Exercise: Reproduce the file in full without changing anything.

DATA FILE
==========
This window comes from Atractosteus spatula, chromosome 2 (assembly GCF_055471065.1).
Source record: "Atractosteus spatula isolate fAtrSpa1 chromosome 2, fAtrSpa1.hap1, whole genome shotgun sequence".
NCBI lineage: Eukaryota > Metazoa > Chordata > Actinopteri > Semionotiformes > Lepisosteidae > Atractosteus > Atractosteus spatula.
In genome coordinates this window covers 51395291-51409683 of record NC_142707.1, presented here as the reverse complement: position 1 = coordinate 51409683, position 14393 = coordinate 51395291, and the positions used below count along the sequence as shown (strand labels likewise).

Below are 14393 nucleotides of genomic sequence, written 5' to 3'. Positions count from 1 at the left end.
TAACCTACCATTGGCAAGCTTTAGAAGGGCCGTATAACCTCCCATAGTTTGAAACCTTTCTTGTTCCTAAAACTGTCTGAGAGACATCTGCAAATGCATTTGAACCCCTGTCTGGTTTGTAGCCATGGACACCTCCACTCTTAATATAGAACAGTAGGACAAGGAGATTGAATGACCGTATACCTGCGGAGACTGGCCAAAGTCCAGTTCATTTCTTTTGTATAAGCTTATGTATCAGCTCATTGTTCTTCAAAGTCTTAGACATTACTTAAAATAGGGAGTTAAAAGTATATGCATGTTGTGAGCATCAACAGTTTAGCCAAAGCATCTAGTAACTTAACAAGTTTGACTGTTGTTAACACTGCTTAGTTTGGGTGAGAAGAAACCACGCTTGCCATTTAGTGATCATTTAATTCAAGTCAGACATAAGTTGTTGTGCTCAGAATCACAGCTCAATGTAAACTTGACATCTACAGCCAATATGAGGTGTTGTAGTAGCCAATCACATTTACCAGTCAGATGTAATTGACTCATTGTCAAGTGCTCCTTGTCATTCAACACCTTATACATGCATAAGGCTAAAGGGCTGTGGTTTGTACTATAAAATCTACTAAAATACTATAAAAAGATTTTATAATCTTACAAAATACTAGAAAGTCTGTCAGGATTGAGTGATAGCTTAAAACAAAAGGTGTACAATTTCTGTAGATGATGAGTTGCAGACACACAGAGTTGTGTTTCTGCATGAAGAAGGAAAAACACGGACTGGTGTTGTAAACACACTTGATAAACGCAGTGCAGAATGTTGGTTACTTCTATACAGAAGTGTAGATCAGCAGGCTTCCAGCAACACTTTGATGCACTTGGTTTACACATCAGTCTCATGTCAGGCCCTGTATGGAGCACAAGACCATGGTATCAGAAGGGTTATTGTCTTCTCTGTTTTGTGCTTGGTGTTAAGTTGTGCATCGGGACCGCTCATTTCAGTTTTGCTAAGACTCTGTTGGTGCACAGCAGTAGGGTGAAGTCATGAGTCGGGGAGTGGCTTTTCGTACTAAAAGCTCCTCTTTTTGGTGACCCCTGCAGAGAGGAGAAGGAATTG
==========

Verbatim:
This window comes from Atractosteus spatula, chromosome 2 (assembly GCF_055471065.1).
Source record: "Atractosteus spatula isolate fAtrSpa1 chromosome 2, fAtrSpa1.hap1, whole genome shotgun sequence".
NCBI lineage: Eukaryota > Metazoa > Chordata > Actinopteri > Semionotiformes > Lepisosteidae > Atractosteus > Atractosteus spatula.
In genome coordinates this window covers 51395291-51409683 of record NC_142707.1, presented here as the reverse complement: position 1 = coordinate 51409683, position 14393 = coordinate 51395291, and the positions used below count along the sequence as shown (strand labels likewise).

Below are 14393 nucleotides of genomic sequence, written 5' to 3'. Positions count from 1 at the left end.
TAACCTACCATTGGCAAGCTTTAGAAGGGCCGTATAACCTCCCATAGTTTGAAACCTTTCTTGTTCCTAAAACTGTCTGAGAGACATCTGCAAATGCATTTGAACCCCTGTCTGGTTTGTAGCCATGGACACCTCCACTCTTAATATAGAACAGTAGGACAAGGAGATTGAATGACCGTATACCTGCGGAGACTGGCCAAAGTCCAGTTCATTTCTTTTGTATAAGCTTATGTATCAGCTCATTGTTCTTCAAAGTCTTAGACATTACTTAAAATAGGGAGTTAAAAGTATATGCATGTTGTGAGCATCAACAGTTTAGCCAAAGCATCTAGTAACTTAACAAGTTTGACTGTTGTTAACACTGCTTAGTTTGGGTGAGAAGAAACCACGCTTGCCATTTAGTGATCATTTAATTCAAGTCAGACATAAGTTGTTGTGCTCAGAATCACAGCTCAATGTAAACTTGACATCTACAGCCAATATGAGGTGTTGTAGTAGCCAATCACATTTACCAGTCAGATGTAATTGACTCATTGTCAAGTGCTCCTTGTCATTCAACACCTTATACATGCATAAGGCTAAAGGGCTGTGGTTTGTACTATAAAATCTACTAAAATACTATAAAAAGATTTTATAATCTTACAAAATACTAGAAAGTCTGTCAGGATTGAGTGATAGCTTAAAACAAAAGGTGTACAATTTCTGTAGATGATGAGTTGCAGACACACAGAGTTGTGTTTCTGCATGAAGAAGGAAAAACACGGACTGGTGTTGTAAACACACTTGATAAACGCAGTGCAGAATGTTGGTTACTTCTATACAGAAGTGTAGATCAGCAGGCTTCCAGCAACACTTTGATGCACTTGGTTTACACATCAGTCTCATGTCAGGCCCTGTATGGAGCACAAGACCATGGTATCAGAAGGGTTATTGTCTTCTCTGTTTTGTGCTTGGTGTTAAGTTGTGCATCGGGACCGCTCATTTCAGTTTTGCTAAGACTCTGTTGGTGCACAGCAGTAGGGTGAAGTCATGAGTCGGGGAGTGGCTTTTCGTACTAAAAGCTCCTCTTTTTGGTGACCCCTGCAGAGAGGAGAAGGAATTG